Hare looked out over his field. If he was going to have food to eat, he would have to plant a crop. But if he was going to plant a crop, he'd have to clear the field first. That was a lot of work more work than Hare wanted to do.
Hare was a clever animal, so he soon had an idea. He dragged a length of rope behind him and lay in wait in the bushes outside his field. A big African elephant came lumbering along. Hare bet the elephant he could beat him in a tug-of-war. The large elephant laughed at the idea, coming as it did from such a small animal. He scooped up the rope with his trunk. Hare picked up the other end and scampered through the bushes and across his field. There he hid behind another row of bushes.
Soon enough a muddy hippopotamus waddled by. Hare dared the hippo to beat him in a tug-of-war. The proud hippo picked up the rope with his teeth. Hare hopped into the bushes and gave the rope a tug. When the elephant and the hippo felt the rope move, they each pulled hard. The powerful animals dragged the rope, back and forth, back and forth, until night fell. Each time the rope moved, it plowed another row in clever Hare's field.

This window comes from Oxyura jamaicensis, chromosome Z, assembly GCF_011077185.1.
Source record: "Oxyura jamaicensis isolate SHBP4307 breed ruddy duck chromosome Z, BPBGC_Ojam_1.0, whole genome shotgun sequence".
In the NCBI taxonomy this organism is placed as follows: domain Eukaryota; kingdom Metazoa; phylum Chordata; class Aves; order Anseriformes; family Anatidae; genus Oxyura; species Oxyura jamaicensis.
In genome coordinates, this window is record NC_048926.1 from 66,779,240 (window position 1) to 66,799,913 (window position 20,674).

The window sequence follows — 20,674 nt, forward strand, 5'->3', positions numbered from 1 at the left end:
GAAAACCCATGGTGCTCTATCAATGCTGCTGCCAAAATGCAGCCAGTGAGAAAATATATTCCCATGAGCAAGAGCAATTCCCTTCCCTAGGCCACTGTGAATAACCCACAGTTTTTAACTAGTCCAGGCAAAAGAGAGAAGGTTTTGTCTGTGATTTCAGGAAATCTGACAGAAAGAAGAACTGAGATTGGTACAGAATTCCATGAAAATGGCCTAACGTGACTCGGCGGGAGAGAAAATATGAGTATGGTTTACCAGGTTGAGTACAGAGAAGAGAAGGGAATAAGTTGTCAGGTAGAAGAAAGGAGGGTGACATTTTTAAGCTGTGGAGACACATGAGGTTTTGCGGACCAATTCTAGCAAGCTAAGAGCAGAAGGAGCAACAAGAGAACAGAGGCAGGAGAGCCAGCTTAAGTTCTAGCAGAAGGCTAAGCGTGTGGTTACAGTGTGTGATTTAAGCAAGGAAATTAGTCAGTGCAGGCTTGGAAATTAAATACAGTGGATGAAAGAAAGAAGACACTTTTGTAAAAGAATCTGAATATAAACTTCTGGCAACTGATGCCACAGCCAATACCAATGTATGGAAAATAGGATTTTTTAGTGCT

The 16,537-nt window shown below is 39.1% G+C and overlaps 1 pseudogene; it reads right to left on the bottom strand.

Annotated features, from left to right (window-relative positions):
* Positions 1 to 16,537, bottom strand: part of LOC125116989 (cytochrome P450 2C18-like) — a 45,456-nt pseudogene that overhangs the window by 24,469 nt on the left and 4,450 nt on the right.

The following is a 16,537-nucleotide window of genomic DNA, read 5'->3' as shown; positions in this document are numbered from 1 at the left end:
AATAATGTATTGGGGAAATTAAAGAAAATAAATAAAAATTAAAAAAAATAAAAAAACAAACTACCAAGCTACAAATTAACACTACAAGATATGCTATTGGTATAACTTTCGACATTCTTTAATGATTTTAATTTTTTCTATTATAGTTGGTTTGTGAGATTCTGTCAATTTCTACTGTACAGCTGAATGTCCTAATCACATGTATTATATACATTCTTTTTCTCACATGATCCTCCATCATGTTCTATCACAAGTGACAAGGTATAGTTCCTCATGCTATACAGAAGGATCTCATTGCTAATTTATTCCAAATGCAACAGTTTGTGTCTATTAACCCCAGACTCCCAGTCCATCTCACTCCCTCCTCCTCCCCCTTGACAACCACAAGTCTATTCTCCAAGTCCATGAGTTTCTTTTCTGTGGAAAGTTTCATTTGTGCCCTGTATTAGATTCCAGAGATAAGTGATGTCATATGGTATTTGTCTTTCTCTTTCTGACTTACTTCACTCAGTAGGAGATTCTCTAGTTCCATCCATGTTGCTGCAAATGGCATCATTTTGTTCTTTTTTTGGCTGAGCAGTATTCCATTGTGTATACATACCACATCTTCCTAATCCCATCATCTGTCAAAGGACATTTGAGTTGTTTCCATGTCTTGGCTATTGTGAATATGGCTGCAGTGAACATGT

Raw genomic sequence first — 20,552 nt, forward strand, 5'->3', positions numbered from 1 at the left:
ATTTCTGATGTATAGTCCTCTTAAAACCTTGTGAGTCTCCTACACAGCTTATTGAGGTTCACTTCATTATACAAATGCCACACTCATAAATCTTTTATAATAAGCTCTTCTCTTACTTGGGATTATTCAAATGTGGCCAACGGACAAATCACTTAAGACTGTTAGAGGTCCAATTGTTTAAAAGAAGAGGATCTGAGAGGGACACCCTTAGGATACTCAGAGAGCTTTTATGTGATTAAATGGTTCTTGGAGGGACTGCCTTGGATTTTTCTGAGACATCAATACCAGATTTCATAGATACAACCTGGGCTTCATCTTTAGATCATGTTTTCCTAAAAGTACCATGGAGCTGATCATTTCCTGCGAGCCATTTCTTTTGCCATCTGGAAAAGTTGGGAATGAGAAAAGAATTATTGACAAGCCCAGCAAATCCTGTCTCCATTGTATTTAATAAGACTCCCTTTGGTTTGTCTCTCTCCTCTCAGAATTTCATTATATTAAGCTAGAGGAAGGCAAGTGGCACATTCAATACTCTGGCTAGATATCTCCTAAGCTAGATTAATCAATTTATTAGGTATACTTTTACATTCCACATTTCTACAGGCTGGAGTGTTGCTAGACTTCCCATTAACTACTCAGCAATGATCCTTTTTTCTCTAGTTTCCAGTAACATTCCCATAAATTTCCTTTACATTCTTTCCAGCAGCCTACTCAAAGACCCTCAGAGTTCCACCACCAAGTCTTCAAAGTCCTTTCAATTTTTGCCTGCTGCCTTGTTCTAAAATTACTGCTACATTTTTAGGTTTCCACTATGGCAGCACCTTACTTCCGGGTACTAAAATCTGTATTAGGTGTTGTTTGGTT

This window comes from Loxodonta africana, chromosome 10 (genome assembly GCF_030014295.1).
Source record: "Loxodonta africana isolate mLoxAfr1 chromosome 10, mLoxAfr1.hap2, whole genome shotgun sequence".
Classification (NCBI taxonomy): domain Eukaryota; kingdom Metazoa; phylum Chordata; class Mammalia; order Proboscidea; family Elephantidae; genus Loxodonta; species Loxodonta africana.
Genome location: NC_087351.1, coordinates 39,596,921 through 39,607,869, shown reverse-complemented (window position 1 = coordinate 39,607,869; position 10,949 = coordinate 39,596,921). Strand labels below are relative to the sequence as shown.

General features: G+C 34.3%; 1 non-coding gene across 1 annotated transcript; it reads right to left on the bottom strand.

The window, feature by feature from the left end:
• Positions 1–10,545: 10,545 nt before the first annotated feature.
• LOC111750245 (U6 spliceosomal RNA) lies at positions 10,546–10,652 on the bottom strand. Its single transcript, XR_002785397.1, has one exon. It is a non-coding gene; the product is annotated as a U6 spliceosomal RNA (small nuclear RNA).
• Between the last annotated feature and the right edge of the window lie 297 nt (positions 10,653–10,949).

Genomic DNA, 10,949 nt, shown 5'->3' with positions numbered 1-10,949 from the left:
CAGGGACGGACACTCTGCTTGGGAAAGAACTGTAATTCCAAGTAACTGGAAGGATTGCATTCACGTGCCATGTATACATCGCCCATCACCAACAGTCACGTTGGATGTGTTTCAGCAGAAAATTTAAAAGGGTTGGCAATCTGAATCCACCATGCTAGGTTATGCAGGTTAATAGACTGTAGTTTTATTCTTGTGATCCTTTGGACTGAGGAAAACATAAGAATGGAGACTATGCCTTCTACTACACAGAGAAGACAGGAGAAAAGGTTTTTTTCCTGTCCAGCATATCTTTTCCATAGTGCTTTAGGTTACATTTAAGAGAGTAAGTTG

Africa did not develop one overall myth system because Africa itself does not have one people, one history. Its different peoples speak more than 1,000 languages and its mythologies are just as vast and varied. African myths, legends, and tribal histories were shared through ritual storytelling, proverbs, chanted poems, or songs. Stories about wily animal tricksters like Hare or Anansi the Spider, are particularly popular.